The Musée des Jacobins is the town museum in Auch. It houses France's second biggest collection of Pre-Columbian art after the quai Branly, with which it has collaborated for many years. The museum garden is a 1600 square metre containing plants brought back from the Americas by the Conquistadors.
The museum was founded on 16 December 1793 and is one of France's oldest museums, housing over 20,000 objects, including 8,000 Pre-Columbian works. The building housing it, known as 'des Jacobins', was listed as a historic monument and was originally built as a Jacobin convent in the 15th century. The museum moved into it in 1979 after a major restoration project.
One of the major objects is Statue of Trajan, 1st century AD, discovered near Rome in the 18th century.
The Church of St Eustace was built between 1532-1632. St Eustace"s is considered a masterpiece of late Gothic architecture. The church’s reputation was strong enough of the time for it to be chosen as the location for a young Louis XIV to receive communion. Mozart also chose the sanctuary as the location for his mother’s funeral. Among those baptised here as children were Richelieu, Jeanne-Antoinette Poisson, future Madame de Pompadour and Molière, who was also married here in the 17th century. The last rites for Anne of Austria, Turenne and Mirabeau were pronounced within its walls. Marie de Gournay is buried there.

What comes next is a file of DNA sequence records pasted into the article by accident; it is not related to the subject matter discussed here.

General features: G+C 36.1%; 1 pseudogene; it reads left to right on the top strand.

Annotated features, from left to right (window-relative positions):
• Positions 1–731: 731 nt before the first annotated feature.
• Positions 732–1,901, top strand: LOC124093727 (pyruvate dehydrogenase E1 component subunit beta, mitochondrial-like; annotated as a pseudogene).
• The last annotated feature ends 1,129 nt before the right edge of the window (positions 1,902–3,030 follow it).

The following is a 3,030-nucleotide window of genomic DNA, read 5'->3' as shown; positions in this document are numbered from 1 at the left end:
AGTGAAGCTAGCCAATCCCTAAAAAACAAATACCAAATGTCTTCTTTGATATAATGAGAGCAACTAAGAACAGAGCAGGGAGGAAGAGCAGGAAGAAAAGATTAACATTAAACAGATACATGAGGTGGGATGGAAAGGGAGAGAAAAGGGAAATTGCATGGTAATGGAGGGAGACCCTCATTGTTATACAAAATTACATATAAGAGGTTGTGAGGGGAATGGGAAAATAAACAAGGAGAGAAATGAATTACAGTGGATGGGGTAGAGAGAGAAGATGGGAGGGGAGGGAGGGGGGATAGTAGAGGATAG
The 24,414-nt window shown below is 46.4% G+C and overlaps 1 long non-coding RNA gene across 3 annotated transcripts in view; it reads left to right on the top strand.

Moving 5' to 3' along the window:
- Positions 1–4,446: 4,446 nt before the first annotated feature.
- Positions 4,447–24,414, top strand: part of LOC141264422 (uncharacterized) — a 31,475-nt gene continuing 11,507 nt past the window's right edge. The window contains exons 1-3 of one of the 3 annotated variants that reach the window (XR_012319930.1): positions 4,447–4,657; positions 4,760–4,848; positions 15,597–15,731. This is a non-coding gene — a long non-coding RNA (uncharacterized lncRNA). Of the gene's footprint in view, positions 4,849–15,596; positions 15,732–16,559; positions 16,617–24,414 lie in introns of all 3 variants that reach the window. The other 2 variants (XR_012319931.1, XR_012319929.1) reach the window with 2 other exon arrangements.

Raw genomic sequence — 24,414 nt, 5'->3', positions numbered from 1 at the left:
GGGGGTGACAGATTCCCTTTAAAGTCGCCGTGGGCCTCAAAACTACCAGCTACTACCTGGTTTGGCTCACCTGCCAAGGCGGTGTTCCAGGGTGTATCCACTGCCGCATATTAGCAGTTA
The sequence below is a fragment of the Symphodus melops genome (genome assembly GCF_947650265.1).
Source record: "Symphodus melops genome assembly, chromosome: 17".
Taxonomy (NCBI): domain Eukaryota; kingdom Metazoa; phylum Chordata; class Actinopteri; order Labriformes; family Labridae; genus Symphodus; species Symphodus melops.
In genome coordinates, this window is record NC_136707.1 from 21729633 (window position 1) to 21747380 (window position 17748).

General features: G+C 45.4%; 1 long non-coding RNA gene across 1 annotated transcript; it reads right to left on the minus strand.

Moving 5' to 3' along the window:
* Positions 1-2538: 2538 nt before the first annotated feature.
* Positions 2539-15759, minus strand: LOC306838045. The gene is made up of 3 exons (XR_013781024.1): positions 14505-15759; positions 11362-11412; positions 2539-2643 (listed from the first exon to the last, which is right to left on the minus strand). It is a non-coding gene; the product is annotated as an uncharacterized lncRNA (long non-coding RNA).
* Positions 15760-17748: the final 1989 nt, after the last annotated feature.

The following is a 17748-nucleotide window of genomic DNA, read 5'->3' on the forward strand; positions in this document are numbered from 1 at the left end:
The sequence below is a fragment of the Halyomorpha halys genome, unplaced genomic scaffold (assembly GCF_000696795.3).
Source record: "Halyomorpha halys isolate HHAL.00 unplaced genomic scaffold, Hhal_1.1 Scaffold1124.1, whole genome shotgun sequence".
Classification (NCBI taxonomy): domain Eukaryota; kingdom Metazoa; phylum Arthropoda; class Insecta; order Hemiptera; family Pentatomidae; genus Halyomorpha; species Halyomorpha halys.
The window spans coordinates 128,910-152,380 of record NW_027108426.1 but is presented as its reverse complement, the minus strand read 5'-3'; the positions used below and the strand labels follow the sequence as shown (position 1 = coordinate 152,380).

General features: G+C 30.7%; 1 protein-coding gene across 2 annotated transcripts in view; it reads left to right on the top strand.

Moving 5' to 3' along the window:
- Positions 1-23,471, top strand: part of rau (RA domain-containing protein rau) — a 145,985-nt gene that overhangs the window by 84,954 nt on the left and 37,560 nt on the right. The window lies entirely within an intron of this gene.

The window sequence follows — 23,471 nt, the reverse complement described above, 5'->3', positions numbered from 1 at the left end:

The origins of Saint Eustache date back to 13th century. The church became a parish church in 1223, thanks to a man named Jean Alais who achieved this by taxing the baskets of fish sold nearby, as granted by King Philip Augustus. To thank such divine generosity, Alais constructed a chapel dedicated to Sainte-Agnès, a Roman martyr.